Critics foresee even worse numbers when introduced in all hospitals
By Dave Andrusko
Editor’s note. This story, part of our ongoing series which reposts especially relevant posts from one year ago, offered a grim warning. The easier (and earlier) it is to identify the possibility that an unborn baby may have Down syndrome, the more likely the mother will have an abortion. Critics warned this from even before Non-Invasive Prenatal Testing became widespread.
I vividly recall how Non-Invasive Prenatal Testing (NIPT) was first packaged. First, women could learn earlier in their pregnancy that their baby had a “marker” indicating he or she was likely to have a genetic anomaly, most often Down syndrome. That would give the parent[s] more time to adjust, or so went the calming reassurance.
Besides (and second) because the test was administered typically around the tenth week there would next to no chance a baby would be inadvertently miscarried, as is the case with other screening measures that take place much later in the baby’s development. So, in a sense, it was argued, this was a “pro-life” test.
This was preposterous on its face. Everybody knew it would increase the number of abortions if for no other reason (and there were plenty of others) that more and more women would have NIPT. And because sooner or later (sooner, it turned out) babies would be screened to see if they were the “wrong” sex.
The Society for the Protection of Unborn Children (SPUC) reported today about “Shocking new statistics” published in The Times newspaper under the headline “New test brings big fall in birth of Down’s babies: More women are opting for abortions after having DNA screening for the syndrome, raising alarm among campaigners.”
Here are the Times’ lead paragraphs:
The number of babies born with Down’s syndrome has fallen by 30% in NHS hospitals that have introduced a new form of screening.
The figures, which have been released by 26 hospital trusts in England under freedom of information laws, cover the period from 2013 — before the test was introduced to some hospitals — to 2017. The 26 account for about a fifth of the hospital trusts that offer maternity services.
More women who have the new test go on to have abortions because it is much more accurate in detecting Down’s.
Campaigners for the rights of children with Down’s fear that the trend will be replicated nationally when the NHS introduces non-invasive prenatal testing in all hospitals. Its planned launch in the autumn of last year was postponed, and a start date has not been announced.[Underlining added.]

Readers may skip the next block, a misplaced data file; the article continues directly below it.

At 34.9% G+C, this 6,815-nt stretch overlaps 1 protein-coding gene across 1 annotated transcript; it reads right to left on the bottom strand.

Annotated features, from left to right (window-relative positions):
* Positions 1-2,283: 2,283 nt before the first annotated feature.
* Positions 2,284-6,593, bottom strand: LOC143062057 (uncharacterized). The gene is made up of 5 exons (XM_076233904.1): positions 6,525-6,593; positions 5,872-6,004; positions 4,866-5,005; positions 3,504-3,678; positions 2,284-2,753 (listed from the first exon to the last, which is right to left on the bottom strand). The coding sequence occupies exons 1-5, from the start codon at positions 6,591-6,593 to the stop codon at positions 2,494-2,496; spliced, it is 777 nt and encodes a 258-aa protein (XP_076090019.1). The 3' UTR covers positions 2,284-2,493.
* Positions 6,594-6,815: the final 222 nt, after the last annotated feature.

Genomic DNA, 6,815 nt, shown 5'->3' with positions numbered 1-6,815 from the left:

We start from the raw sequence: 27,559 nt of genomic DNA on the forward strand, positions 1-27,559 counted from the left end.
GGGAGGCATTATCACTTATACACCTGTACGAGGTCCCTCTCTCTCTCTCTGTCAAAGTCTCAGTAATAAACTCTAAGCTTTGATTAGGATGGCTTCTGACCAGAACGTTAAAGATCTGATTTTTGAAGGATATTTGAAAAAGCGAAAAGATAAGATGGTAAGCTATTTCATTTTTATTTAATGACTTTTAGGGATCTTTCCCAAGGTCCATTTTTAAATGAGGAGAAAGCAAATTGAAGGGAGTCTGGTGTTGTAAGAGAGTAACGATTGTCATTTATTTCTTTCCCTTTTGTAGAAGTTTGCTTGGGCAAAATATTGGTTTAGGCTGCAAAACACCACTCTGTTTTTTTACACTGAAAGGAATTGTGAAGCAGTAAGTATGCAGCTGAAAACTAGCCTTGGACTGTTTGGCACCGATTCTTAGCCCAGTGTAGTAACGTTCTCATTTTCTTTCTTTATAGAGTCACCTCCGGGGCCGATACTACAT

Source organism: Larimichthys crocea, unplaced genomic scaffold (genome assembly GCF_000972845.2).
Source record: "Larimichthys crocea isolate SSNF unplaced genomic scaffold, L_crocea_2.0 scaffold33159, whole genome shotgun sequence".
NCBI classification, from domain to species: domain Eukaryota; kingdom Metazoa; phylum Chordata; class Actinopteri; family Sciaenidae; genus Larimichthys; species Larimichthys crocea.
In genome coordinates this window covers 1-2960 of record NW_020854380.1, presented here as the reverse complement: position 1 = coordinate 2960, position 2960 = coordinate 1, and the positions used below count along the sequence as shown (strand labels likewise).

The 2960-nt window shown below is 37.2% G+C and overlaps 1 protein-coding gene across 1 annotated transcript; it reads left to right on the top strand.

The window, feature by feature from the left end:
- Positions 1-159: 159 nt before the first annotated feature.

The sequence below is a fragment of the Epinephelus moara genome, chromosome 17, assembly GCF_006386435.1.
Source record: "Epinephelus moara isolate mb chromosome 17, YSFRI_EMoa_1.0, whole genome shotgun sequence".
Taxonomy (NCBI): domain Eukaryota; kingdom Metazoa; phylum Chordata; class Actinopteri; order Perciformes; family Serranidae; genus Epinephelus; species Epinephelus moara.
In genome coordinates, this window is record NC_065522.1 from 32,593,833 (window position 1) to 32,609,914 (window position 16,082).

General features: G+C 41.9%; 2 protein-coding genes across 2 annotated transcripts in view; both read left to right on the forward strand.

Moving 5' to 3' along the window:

According to the Times, NIPT “involves extracting the baby’s DNA from the mother’s blood. It will be offered to pregnant women who are found, in preliminary screening involving a blood test and ultrasound scan, to have a high chance of a baby with Down’s syndrome.”
SPUC greeted the numbers with justifiable alarm and quoted many critics. None was more poignant or to the point than this one:
Actress Sally Phillips, whose 15 year old son Olly has Down’s syndrome, and who has been a vocal critic of the Government’s prenatal screening programme welcomed the Times’ report, saying: “Since for profit motives have entered the population screen arena it has proved tremendously difficult to hold them to account.” In June, she told medics at the Royal College of Obstetricians and Gynaecologists’ 2019 conference that the introduction of NIPT was being driven by a global industry, estimated to be worth £4.75billion by 2025.
She said: “If making money out of testing that leads in most cases to termination is not a form of eugenics then I do not know what is.”
Despite the outward acceptance of people with disabilities, and the efforts made to fully integrate them into society, it is clear that these eugenic attitudes are rife. Paralympian Tanni Grey-Thompson said today that strangers branded her “disgusting” when she was pregnant with her daughter.
“The first thing I was offered at my first scan was a termination because people were like: ‘You should not have children’” she said.
“We had a discussion [with the medical staff] about if I was trying for babies and that individual had some quite complicated views on disability – [an attitude of] we might breed.”